Wrestling teaches more than moves

Natalie White, Sports Editor


Behind the mats lining the bleachers of the pool balcony, boys’ varsity wrestling practice starts with a speech and is followed by stretching and lots of failed front handsprings and cartwheels. Head coach Chris McGrath runs practice with three claps and one word: wrestle.

This year alone about 20 DGN wrestler alumni have visited the current wrestlers to help them through their struggles and inspire them to push even harder. McGrath and several of the other members of the team, believe it’s the hard work they’ve put in and the lessons they gained from the program that inspires the alumni to keep returning.

“This is going to sound funny, but being a wrestler changes people. When you have really wrestled and given all of yourself to the sport, it becomes ingrained in who you are, the work ethic and perseverance. Seeing them come back is also a cool aspect of my job and validates all of the time we invest in this sport when they learned the lessons wrestling was meant to teach,” McGrath said.

Senior captain Nick Ferguson attributes the effectiveness of the alumnis’ speeches to the fact that many of the wrestlers go through the same struggles and battles while wrestling. This leaves them with the same life lessons.

“You want to come back and help kids overcome the things you overcame while you were there because wrestlers go through the same battles when they are working to get to that confidence level when they can start competing,” Ferguson said.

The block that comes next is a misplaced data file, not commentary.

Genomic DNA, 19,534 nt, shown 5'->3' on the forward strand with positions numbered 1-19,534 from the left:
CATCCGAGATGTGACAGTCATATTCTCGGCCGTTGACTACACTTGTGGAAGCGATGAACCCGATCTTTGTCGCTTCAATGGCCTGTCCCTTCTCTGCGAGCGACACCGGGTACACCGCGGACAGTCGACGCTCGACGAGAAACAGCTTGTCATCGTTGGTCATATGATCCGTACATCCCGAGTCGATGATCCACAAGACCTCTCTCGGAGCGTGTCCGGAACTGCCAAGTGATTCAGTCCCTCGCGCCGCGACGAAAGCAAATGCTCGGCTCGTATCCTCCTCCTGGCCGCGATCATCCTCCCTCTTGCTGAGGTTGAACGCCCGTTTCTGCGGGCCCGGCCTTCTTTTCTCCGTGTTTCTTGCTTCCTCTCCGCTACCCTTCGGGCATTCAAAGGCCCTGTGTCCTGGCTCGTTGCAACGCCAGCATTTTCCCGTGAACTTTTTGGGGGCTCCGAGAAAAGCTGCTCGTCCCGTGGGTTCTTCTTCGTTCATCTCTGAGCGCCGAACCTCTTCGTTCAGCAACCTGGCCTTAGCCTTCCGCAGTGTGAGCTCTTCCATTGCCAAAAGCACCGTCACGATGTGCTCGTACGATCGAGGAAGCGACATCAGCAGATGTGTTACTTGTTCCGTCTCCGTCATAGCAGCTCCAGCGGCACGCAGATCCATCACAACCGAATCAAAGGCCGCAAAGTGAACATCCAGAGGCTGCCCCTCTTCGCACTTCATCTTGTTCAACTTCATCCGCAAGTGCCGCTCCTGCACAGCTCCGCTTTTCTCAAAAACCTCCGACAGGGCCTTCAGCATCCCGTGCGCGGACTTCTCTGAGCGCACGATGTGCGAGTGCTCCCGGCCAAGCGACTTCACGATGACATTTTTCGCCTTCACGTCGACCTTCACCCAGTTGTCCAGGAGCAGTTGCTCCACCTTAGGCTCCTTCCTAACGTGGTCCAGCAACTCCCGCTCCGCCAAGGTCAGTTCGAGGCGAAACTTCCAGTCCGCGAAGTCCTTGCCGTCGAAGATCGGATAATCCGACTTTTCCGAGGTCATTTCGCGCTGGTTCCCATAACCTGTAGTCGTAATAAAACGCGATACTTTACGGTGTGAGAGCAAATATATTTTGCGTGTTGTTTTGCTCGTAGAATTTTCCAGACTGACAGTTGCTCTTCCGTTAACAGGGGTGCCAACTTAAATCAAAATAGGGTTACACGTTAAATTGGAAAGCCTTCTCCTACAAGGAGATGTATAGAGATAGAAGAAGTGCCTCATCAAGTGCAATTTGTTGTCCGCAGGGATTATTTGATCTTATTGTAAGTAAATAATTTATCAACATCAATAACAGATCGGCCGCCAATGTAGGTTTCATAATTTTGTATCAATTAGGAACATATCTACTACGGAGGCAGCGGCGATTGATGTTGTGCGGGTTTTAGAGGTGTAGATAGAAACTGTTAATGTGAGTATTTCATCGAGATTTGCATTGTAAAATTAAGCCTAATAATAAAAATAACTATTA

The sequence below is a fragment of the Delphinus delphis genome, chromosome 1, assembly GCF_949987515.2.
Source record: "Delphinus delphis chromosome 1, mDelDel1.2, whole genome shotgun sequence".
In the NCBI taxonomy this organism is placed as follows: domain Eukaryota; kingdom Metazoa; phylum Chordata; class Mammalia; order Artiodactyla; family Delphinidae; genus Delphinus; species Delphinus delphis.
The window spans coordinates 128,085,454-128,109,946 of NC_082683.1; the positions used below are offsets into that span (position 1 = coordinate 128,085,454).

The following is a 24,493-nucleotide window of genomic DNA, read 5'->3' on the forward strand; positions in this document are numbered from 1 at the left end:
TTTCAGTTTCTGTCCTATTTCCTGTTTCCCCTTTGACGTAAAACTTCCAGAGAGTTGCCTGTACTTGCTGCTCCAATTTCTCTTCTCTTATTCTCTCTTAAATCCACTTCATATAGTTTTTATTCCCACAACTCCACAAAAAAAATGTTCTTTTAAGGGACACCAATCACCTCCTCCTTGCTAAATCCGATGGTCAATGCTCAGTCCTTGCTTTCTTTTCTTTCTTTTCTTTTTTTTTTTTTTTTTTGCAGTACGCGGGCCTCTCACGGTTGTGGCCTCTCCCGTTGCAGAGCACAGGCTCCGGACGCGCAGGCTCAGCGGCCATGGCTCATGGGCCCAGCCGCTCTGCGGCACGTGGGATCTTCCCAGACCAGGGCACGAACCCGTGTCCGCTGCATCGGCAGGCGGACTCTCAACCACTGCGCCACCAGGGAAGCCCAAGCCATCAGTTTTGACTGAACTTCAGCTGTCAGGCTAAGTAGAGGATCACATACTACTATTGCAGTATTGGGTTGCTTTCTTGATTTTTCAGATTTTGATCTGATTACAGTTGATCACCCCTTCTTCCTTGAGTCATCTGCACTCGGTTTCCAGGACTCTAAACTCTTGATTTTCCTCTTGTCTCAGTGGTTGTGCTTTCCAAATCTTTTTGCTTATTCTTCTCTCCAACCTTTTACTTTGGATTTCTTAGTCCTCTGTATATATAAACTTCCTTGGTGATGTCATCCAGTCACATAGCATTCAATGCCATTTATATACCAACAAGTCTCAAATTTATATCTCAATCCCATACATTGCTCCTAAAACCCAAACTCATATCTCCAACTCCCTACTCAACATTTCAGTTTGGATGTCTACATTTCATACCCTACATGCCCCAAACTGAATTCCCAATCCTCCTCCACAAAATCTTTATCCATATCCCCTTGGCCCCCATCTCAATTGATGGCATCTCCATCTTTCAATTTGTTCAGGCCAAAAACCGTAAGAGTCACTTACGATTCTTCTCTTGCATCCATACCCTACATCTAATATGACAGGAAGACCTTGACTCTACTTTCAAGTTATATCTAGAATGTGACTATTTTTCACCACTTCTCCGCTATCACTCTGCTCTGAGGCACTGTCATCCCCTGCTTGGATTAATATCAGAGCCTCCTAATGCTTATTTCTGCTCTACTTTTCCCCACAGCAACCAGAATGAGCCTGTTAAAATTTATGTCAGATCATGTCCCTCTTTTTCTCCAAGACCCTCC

The wrestlers’ favorite components about being on the team range from the family feel the team has to the feeling when their hand is raised when they win at the end of the match. However, former DGN and Elmhurst College wrestler Maxx Lozano stated that what ultimately sets wrestling apart is the personal lessons you gain from the sport. These lessons are what motivates him to come back and help coach the team.

“I think the biggest lesson I learned from wrestling is staying tough and knowing things will end,” Lozano said. “The way I look at being tough, from what I learned through wrestling, is mentally tough: how to keep a level head and clear mind in the most stressful times and being able to grind things out.”

However, the life lessons do not wait until one’s wrestling career is over to set in. The atmosphere of competing on the wrestling mat and competing against another athlete shapes wrestlers’ character more than anything, according to McGrath.

“I respect all athletes in the building that are pushing themselves to get better each day. It takes a lot of guts to test yourself against your opponents. However, what sets wrestling apart is that it is so personal. Everyone in the room sees all of your strengths and weaknesses and there is nowhere to hide and no one to blame,” McGrath said. “When a kid loses, he has to accept all of the responsibility as his own then go back and work to get better. When he accepts this equation, he becomes a better man, more responsible for his actions. I have witnessed dozens of young men go from frail freshmen to strong, confident seniors through this process of failing and bouncing back.”